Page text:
A new edition of LAG’s Legal Aid Handbook is on the way, but the 2020/21 edition is still a good buy!
As all practitioners know, legal aid is complicated and it changes all the time. There have been changes to legal aid during the COVID-19 pandemic, and some of them are permanent:
•four claims for payment on account of costs can be made per year at 80 per cent on civil certificates;
•controlled work escape case claims are to be submitted electronically;
•civil cost appeals are to be made electronically for paper claims; and
•costs may be claimed for setting up video links with clients in prison.
R (GR) v Director of Legal Aid Casework  EWHC 3140 (Admin)
established that where capital is ‘trapped’ and cannot be accessed by an individual applying for legal aid, the Legal Aid Agency (LAA) has a discretionary power to value it as ‘nil’ so that it is not taken into account for the purposes of the means assessment. Public Law Project has prepared a useful practice note
on this issue.1See also February 2021 Legal Action 18.
The LAA has announced
that there will be a new Standard Crime Contract starting on 1 October 2022 and is consulting on some further changes at the date of writing.
We have gathered our contributors together and will be starting work so that a new edition of the Legal Aid Handbook will be ready early in 2022. The handbook is based on the kinds of queries supervisors get asked by their more junior colleagues. Eleven leading legal aid practitioners revise chapters in the light of their own practice and experience, sharing hints and tips that are also valuable to experienced legal aid lawyers.
The 2020/21 edition
is still the only comprehensive work covering all aspects of legal aid. If your practice hasn’t got a copy, you will still get plenty of value out of it before the new edition appears. It includes:
•an introductory chapter that gives an overview of the legal aid scheme and key documentation;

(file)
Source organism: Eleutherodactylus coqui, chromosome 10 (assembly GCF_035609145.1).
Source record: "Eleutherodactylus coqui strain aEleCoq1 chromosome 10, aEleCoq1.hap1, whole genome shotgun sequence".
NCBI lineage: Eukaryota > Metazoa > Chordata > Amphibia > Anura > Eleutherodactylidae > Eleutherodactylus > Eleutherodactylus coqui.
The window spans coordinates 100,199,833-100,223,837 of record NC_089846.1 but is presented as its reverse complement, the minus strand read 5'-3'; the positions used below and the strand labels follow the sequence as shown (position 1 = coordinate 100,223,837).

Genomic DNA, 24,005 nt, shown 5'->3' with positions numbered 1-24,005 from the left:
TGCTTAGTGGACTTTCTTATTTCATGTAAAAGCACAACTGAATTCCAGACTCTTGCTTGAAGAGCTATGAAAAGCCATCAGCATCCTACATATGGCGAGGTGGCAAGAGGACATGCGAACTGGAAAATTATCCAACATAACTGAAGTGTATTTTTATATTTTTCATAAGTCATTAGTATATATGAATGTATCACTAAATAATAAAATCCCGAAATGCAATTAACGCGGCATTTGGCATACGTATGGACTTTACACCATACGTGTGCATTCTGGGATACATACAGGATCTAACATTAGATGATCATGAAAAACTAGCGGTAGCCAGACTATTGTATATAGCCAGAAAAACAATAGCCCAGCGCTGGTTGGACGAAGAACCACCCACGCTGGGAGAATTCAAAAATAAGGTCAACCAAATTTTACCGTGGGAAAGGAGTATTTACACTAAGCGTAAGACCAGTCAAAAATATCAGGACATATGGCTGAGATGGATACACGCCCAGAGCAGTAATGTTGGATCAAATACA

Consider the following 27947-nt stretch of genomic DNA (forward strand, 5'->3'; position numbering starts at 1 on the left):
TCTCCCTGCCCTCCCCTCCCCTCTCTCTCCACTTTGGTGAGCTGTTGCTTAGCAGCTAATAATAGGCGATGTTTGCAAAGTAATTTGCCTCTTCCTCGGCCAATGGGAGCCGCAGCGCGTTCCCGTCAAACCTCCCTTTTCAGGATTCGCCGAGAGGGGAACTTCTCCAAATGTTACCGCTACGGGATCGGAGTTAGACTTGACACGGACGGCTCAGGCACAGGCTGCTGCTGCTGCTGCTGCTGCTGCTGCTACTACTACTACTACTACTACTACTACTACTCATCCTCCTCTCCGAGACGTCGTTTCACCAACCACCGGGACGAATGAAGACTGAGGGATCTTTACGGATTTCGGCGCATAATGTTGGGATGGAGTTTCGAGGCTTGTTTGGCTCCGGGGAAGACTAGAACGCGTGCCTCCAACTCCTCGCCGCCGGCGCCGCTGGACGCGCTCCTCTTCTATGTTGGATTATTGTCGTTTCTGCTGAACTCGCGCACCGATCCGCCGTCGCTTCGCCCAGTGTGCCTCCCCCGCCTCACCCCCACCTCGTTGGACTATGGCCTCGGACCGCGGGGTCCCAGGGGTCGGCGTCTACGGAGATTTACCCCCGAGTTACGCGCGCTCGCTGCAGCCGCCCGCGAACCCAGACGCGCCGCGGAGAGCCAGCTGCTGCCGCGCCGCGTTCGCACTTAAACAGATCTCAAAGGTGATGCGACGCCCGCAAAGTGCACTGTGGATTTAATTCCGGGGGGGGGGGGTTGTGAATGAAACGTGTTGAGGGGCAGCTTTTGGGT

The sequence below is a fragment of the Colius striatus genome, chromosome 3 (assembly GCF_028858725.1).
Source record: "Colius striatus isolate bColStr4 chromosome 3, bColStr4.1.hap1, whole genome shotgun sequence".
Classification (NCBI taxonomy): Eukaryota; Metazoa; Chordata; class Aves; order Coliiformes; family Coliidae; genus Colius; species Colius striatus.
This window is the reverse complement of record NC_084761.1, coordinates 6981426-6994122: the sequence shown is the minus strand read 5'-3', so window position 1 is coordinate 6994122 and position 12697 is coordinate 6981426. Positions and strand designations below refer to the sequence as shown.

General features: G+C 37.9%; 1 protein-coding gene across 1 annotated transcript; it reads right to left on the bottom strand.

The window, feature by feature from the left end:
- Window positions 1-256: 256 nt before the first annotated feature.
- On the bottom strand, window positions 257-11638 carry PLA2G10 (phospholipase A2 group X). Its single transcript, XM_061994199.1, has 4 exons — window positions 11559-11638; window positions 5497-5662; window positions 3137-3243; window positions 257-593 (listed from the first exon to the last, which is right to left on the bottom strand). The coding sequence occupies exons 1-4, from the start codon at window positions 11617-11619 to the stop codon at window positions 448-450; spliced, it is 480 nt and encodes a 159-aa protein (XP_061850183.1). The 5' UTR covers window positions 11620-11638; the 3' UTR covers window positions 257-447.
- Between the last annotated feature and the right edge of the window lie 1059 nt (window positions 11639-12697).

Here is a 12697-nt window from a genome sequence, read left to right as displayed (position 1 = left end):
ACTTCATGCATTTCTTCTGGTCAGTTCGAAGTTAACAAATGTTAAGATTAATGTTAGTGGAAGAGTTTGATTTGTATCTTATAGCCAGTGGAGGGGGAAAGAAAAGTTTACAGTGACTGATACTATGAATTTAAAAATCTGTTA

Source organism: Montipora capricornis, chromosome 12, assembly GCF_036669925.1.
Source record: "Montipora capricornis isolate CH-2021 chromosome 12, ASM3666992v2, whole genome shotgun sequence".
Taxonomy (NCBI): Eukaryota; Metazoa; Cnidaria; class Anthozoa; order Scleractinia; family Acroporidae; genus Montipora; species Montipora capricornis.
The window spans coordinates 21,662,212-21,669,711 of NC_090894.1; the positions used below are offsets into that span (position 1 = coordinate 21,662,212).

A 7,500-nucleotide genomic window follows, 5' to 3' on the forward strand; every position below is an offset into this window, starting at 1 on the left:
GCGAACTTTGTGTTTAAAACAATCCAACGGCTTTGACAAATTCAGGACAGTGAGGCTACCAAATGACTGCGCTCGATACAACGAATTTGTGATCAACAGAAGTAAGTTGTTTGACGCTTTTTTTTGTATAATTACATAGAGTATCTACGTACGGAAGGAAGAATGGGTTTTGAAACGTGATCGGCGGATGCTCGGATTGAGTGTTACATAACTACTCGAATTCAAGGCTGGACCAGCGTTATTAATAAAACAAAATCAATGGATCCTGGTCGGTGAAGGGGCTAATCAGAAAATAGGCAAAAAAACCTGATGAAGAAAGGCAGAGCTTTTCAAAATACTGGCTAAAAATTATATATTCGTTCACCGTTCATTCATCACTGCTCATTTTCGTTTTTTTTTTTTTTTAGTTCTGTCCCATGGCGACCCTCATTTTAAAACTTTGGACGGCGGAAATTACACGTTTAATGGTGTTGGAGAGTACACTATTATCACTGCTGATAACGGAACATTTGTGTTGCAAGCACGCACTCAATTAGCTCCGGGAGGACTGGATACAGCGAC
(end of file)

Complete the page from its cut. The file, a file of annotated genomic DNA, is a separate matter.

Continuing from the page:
•a description of the legal aid framework that helps to make sense of some of its quirks and inconsistencies;
•taking on civil and family cases – what’s in scope, financial eligibility and other restrictions;
•exceptional case funding;
•a chapter covering the various types of civil and family legal aid, what they can be used for, and the key issues regarding disbursements, appeals and delegated functions;
•the client and cost management system (CCMS) from a practitioner’s perspective;
•detailed chapters on running cases in the following disciplines: family private law; family public law; family mediation (from a lawyer’s perspective); immigration; mental health; housing; community care; public law; and crime;
•getting paid for civil, family and crime work;
•appeals to independent funding adjudicators and costs assessors in civil cases;
•advocacy in civil, family and crime;
•manging legal aid contracts, quality standards and performance monitoring, financial and contract management; and
•legal aid policy.
Where to find changes since the 2020/21 edition
The LAA has been announcing a series of concessions and special arrangements since March 2020:
At the beginning of August, the LAA confirmed
that its COVID-19 response arrangements were extended to at least 30 September, with some exceptions for processes that will be restarting. The LAA has confirmed that it will give three weeks’ notice of any changes. Make sure you subscribe to its bulletins
so you are aware of those changes.